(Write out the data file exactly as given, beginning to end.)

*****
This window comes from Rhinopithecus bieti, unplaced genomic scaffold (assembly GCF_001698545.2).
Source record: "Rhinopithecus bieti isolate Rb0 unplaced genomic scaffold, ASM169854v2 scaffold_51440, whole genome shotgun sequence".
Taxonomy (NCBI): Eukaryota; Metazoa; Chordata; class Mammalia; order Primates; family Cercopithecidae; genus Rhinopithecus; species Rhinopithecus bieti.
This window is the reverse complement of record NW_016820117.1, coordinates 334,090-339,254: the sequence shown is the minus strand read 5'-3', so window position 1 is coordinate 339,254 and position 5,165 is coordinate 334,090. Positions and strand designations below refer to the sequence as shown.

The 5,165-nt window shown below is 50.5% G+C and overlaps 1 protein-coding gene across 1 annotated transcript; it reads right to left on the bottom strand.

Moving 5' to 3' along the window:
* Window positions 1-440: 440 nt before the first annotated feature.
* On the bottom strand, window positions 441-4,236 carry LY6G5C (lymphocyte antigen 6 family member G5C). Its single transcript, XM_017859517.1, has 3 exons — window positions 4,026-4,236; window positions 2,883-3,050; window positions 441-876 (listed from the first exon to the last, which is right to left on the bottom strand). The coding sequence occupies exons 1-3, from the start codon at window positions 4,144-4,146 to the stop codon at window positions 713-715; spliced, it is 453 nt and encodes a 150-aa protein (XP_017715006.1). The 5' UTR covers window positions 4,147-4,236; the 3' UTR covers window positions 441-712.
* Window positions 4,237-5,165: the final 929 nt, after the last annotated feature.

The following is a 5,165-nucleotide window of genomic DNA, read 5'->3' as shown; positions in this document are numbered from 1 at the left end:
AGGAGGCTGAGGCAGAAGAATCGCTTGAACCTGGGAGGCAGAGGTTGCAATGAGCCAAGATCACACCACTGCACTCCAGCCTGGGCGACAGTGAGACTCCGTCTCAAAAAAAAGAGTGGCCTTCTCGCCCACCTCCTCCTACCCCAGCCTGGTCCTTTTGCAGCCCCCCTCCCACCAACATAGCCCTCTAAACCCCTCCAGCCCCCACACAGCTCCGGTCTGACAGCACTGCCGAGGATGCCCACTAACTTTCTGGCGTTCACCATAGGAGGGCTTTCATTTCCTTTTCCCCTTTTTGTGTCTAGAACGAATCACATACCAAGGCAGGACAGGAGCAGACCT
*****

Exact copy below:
This window comes from Rhinopithecus bieti, unplaced genomic scaffold (assembly GCF_001698545.2).
Source record: "Rhinopithecus bieti isolate Rb0 unplaced genomic scaffold, ASM169854v2 scaffold_51440, whole genome shotgun sequence".
Taxonomy (NCBI): Eukaryota; Metazoa; Chordata; class Mammalia; order Primates; family Cercopithecidae; genus Rhinopithecus; species Rhinopithecus bieti.
This window is the reverse complement of record NW_016820117.1, coordinates 334,090-339,254: the sequence shown is the minus strand read 5'-3', so window position 1 is coordinate 339,254 and position 5,165 is coordinate 334,090. Positions and strand designations below refer to the sequence as shown.

The 5,165-nt window shown below is 50.5% G+C and overlaps 1 protein-coding gene across 1 annotated transcript; it reads right to left on the bottom strand.

Moving 5' to 3' along the window:
* Window positions 1-440: 440 nt before the first annotated feature.
* On the bottom strand, window positions 441-4,236 carry LY6G5C (lymphocyte antigen 6 family member G5C). Its single transcript, XM_017859517.1, has 3 exons — window positions 4,026-4,236; window positions 2,883-3,050; window positions 441-876 (listed from the first exon to the last, which is right to left on the bottom strand). The coding sequence occupies exons 1-3, from the start codon at window positions 4,144-4,146 to the stop codon at window positions 713-715; spliced, it is 453 nt and encodes a 150-aa protein (XP_017715006.1). The 5' UTR covers window positions 4,147-4,236; the 3' UTR covers window positions 441-712.
* Window positions 4,237-5,165: the final 929 nt, after the last annotated feature.

The following is a 5,165-nucleotide window of genomic DNA, read 5'->3' as shown; positions in this document are numbered from 1 at the left end:
AGGAGGCTGAGGCAGAAGAATCGCTTGAACCTGGGAGGCAGAGGTTGCAATGAGCCAAGATCACACCACTGCACTCCAGCCTGGGCGACAGTGAGACTCCGTCTCAAAAAAAAGAGTGGCCTTCTCGCCCACCTCCTCCTACCCCAGCCTGGTCCTTTTGCAGCCCCCCTCCCACCAACATAGCCCTCTAAACCCCTCCAGCCCCCACACAGCTCCGGTCTGACAGCACTGCCGAGGATGCCCACTAACTTTCTGGCGTTCACCATAGGAGGGCTTTCATTTCCTTTTCCCCTTTTTGTGTCTAGAACGAATCACATACCAAGGCAGGACAGGAGCAGACCT